Innate Immunity; NF-κB signaling; NOD-like receptors; IKK
Since the late 1970's, time-space clusters of sudden unexplained death (SUD) in northwest Yunnan, China have alarmed the public and health authorities. From 2006–2009, we initiated enhanced surveillance for SUD to identify a cause, and we warned villagers to avoid eating unfamiliar mushrooms.
We established surveillance for SUD, defined as follows: sudden onset of serious, unexplained physical impairment followed by death in <24 hours. A mild case was onset of any illness in a member of the family or close socially related group of a SUD victim within 1 week of a SUD. We interviewed witnesses of SUD and mild case-persons to identify exposures to potentially toxic substances. We tested blood from mild cases, villagers, and for standard biochemical, enzyme, and electrolyte markers of disease.
We identified 33 SUD, a 73% decline from 2002–2005, distributed among 21 villages of 11 counties. We found a previously undescribed mushroom, Trogia venenata, was eaten by 5 of 7 families with SUD clusters compared to 0 of 31 other control-families from the same villages. In T. venenata–exposed persons SUD was characterized by sudden loss of consciousness during normal activities. This mushroom grew nearby 75% of 61 villages that had time-space SUD clusters from 1975 to 2009 compared to 17% of 18 villages with only single SUD (p<0.001, Fisher's exact test).
Epidemiologic data has implicated T. venenata as a probable cause of clusters of SUD in northwestern Yunnan Province. Warnings to villagers about eating this mushroom should continue.
Human stem cells are scalable cell populations capable of cellular differentiation. This makes them a very attractive in vitro cellular resource and in theory provides unlimited amounts of primary cells. Such an approach has the potential to improve our understanding of human biology and treating disease. In the future it may be possible to deploy novel stem cell-based approaches to treat human liver diseases. In recent years, efficient hepatic differentiation from human stem cells has been achieved by several research groups including our own. In this review we provide an overview of the field and discuss the future potential and limitations of stem cell technology.
Differentiation; Pluripotent stem cells; Hepatocyte-like cells; Liver development; Polymer chemistry; Regenerative medicine; Transplantation; Bio-artificial liver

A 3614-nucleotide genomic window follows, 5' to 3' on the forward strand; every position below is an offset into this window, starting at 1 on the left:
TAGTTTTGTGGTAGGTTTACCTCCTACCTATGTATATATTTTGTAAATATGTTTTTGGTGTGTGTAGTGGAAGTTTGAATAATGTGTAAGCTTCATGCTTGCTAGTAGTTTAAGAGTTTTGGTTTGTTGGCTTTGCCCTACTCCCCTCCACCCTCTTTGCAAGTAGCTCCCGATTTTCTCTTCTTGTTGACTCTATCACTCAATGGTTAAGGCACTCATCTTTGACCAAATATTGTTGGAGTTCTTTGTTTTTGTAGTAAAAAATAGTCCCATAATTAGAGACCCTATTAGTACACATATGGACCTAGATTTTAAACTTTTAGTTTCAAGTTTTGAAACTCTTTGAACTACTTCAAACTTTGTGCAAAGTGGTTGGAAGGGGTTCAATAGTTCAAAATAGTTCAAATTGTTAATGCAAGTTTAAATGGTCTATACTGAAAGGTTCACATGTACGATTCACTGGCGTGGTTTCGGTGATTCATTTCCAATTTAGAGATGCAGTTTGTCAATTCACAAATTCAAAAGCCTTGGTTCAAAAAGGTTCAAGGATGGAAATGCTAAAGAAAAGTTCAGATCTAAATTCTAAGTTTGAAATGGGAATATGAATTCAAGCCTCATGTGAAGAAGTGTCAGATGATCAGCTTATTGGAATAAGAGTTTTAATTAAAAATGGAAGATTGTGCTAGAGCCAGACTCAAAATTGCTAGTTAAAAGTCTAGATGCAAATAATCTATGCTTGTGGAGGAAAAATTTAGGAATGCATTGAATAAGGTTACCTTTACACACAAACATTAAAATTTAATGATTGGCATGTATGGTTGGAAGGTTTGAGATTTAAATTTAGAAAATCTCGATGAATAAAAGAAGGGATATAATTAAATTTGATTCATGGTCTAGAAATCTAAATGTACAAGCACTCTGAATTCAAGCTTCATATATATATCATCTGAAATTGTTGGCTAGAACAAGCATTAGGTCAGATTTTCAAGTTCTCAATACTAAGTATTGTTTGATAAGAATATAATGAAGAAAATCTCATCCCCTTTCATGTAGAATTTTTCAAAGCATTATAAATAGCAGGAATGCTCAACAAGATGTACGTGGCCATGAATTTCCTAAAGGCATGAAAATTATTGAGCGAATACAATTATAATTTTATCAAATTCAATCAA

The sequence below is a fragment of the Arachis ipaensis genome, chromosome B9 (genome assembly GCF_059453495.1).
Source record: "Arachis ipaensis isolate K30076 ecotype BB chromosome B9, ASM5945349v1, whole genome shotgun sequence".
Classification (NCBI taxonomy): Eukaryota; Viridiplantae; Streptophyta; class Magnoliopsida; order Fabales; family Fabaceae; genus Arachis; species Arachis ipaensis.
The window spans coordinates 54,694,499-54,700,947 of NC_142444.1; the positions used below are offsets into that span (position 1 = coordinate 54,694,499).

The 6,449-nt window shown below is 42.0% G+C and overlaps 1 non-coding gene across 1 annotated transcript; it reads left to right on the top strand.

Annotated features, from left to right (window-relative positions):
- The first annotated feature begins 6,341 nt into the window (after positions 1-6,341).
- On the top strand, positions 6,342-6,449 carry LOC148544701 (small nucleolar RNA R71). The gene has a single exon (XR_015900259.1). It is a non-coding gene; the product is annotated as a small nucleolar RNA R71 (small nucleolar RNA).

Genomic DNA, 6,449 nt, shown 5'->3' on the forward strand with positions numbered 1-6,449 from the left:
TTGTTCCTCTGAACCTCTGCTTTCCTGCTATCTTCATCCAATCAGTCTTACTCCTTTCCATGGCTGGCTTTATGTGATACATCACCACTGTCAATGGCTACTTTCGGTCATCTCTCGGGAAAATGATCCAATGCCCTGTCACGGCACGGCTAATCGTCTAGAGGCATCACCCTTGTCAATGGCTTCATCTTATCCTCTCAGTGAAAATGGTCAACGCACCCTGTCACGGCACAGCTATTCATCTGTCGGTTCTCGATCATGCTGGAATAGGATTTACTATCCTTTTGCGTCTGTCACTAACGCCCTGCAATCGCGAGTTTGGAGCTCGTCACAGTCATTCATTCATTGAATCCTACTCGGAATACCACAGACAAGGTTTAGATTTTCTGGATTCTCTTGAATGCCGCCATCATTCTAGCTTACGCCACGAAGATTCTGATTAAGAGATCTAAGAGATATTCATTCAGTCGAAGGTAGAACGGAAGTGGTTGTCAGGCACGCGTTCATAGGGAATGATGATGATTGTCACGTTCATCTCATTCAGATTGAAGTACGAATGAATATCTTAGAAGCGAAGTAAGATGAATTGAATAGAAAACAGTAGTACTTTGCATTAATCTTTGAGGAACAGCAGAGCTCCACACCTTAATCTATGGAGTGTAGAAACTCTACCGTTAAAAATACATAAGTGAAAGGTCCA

Most Sphingomonas species synthesize the yellow carotenoid nostoxanthin. However, the carotenoid biosynthetic pathway of these species remains unclear. In this study, we cloned and characterized a carotenoid biosynthesis gene cluster containing four carotenogenic genes (crtG, crtY, crtI and crtB) and a β-carotene hydroxylase gene (crtZ) located outside the cluster, from the gellan-gum producing bacterium Sphingomonas elodea ATCC 31461. Each of these genes was inactivated, and the biochemical function of each gene was confirmed based on chromatographic and spectroscopic analysis of the intermediates accumulated in the knockout mutants. Moreover, the crtG gene encoding the 2,2′-β-hydroxylase and the crtZ gene encoding the β-carotene hydroxylase, both responsible for hydroxylation of β-carotene, were confirmed by complementation studies using Escherichia coli producing different carotenoids. Expression of crtG in zeaxanthin and β-carotene accumulating E. coli cells resulted in the formation of nostoxanthin and 2,2′-dihydroxy-β-carotene, respectively. Based on these results, a biochemical pathway for synthesis of nostoxanthin in S. elodea ATCC 31461 is proposed.
Response gene to complement-32 (RGC-32) is comprehensively expressed in many kinds of tissues and has been reported to be expressed abnormally in different kinds of human tumors. However, the role of RGC-32 in cancer remains controversial and no reports have described the effect of RGC-32 in pancreatic cancer. The present study investigated the expression of RGC-32 in pancreatic cancer tissues and explored the role of RGC-32 in transforming growth factor-beta (TGF-β)-induced epithelial-mesenchymal transition (EMT) in human pancreatic cancer cell line BxPC-3.
Immunohistochemical staining of RGC-32 and E-cadherin was performed on specimens from 42 patients with pancreatic cancer, 12 with chronic pancreatitis and 8 with normal pancreas. To evaluate the role of RGC-32 in TGF-β-induced EMT in pancreatic cancer cells, BxPC-3 cells were treated with TGF-β1, and RGC-32 siRNA silencing and gene overexpression were performed as well. The mRNA expression and protein expression of RGC-32 and EMT markers such E-cadherin and vimentin were determined by quantitative reverse transcription-PCR (qRT-PCR) and western blot respectively. Finally, migration ability of BxPC-3 cells treated with TGF-β and RGC-32 siRNA transfection was examined by transwell cell migration assay.